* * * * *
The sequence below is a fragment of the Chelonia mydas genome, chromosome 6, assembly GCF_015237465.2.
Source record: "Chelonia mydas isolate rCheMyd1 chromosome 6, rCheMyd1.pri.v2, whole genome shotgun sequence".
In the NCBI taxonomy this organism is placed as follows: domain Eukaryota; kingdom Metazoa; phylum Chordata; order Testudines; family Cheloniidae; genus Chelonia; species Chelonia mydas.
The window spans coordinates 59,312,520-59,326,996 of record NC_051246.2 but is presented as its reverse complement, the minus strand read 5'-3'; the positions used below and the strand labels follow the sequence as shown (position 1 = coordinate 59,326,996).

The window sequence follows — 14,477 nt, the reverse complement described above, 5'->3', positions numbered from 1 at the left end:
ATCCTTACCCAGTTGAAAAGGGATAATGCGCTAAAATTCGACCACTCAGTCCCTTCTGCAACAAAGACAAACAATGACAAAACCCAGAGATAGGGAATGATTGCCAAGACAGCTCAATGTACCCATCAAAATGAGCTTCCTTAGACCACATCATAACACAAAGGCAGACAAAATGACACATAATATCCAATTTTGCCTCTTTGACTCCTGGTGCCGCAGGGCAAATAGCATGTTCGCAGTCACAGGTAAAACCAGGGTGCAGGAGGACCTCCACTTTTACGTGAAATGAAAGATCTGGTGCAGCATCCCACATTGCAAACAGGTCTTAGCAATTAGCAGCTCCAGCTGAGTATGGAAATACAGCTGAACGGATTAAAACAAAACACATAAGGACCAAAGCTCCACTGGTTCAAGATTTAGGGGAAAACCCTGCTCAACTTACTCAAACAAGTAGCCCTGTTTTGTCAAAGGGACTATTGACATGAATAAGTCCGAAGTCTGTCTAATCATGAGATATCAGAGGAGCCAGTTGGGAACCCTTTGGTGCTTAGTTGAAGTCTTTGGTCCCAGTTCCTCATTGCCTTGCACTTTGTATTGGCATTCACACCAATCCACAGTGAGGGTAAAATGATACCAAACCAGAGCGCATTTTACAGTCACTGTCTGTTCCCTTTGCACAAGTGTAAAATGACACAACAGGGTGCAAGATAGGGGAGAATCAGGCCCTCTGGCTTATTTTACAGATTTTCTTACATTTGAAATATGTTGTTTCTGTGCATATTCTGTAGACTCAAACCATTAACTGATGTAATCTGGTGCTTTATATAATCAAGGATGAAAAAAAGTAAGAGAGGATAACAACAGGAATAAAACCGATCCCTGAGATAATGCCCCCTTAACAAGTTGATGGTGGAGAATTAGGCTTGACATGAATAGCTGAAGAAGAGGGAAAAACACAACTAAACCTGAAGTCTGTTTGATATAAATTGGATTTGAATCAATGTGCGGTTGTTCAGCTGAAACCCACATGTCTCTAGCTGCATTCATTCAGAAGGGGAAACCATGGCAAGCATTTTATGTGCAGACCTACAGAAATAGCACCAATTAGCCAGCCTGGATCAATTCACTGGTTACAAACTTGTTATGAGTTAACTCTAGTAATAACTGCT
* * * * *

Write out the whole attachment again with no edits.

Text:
The sequence below is a fragment of the Chelonia mydas genome, chromosome 6, assembly GCF_015237465.2.
Source record: "Chelonia mydas isolate rCheMyd1 chromosome 6, rCheMyd1.pri.v2, whole genome shotgun sequence".
In the NCBI taxonomy this organism is placed as follows: domain Eukaryota; kingdom Metazoa; phylum Chordata; order Testudines; family Cheloniidae; genus Chelonia; species Chelonia mydas.
The window spans coordinates 59,312,520-59,326,996 of record NC_051246.2 but is presented as its reverse complement, the minus strand read 5'-3'; the positions used below and the strand labels follow the sequence as shown (position 1 = coordinate 59,326,996).

The window sequence follows — 14,477 nt, the reverse complement described above, 5'->3', positions numbered from 1 at the left end:
ATCCTTACCCAGTTGAAAAGGGATAATGCGCTAAAATTCGACCACTCAGTCCCTTCTGCAACAAAGACAAACAATGACAAAACCCAGAGATAGGGAATGATTGCCAAGACAGCTCAATGTACCCATCAAAATGAGCTTCCTTAGACCACATCATAACACAAAGGCAGACAAAATGACACATAATATCCAATTTTGCCTCTTTGACTCCTGGTGCCGCAGGGCAAATAGCATGTTCGCAGTCACAGGTAAAACCAGGGTGCAGGAGGACCTCCACTTTTACGTGAAATGAAAGATCTGGTGCAGCATCCCACATTGCAAACAGGTCTTAGCAATTAGCAGCTCCAGCTGAGTATGGAAATACAGCTGAACGGATTAAAACAAAACACATAAGGACCAAAGCTCCACTGGTTCAAGATTTAGGGGAAAACCCTGCTCAACTTACTCAAACAAGTAGCCCTGTTTTGTCAAAGGGACTATTGACATGAATAAGTCCGAAGTCTGTCTAATCATGAGATATCAGAGGAGCCAGTTGGGAACCCTTTGGTGCTTAGTTGAAGTCTTTGGTCCCAGTTCCTCATTGCCTTGCACTTTGTATTGGCATTCACACCAATCCACAGTGAGGGTAAAATGATACCAAACCAGAGCGCATTTTACAGTCACTGTCTGTTCCCTTTGCACAAGTGTAAAATGACACAACAGGGTGCAAGATAGGGGAGAATCAGGCCCTCTGGCTTATTTTACAGATTTTCTTACATTTGAAATATGTTGTTTCTGTGCATATTCTGTAGACTCAAACCATTAACTGATGTAATCTGGTGCTTTATATAATCAAGGATGAAAAAAAGTAAGAGAGGATAACAACAGGAATAAAACCGATCCCTGAGATAATGCCCCCTTAACAAGTTGATGGTGGAGAATTAGGCTTGACATGAATAGCTGAAGAAGAGGGAAAAACACAACTAAACCTGAAGTCTGTTTGATATAAATTGGATTTGAATCAATGTGCGGTTGTTCAGCTGAAACCCACATGTCTCTAGCTGCATTCATTCAGAAGGGGAAACCATGGCAAGCATTTTATGTGCAGACCTACAGAAATAGCACCAATTAGCCAGCCTGGATCAATTCACTGGTTACAAACTTGTTATGAGTTAACTCTAGTAATAACTGCT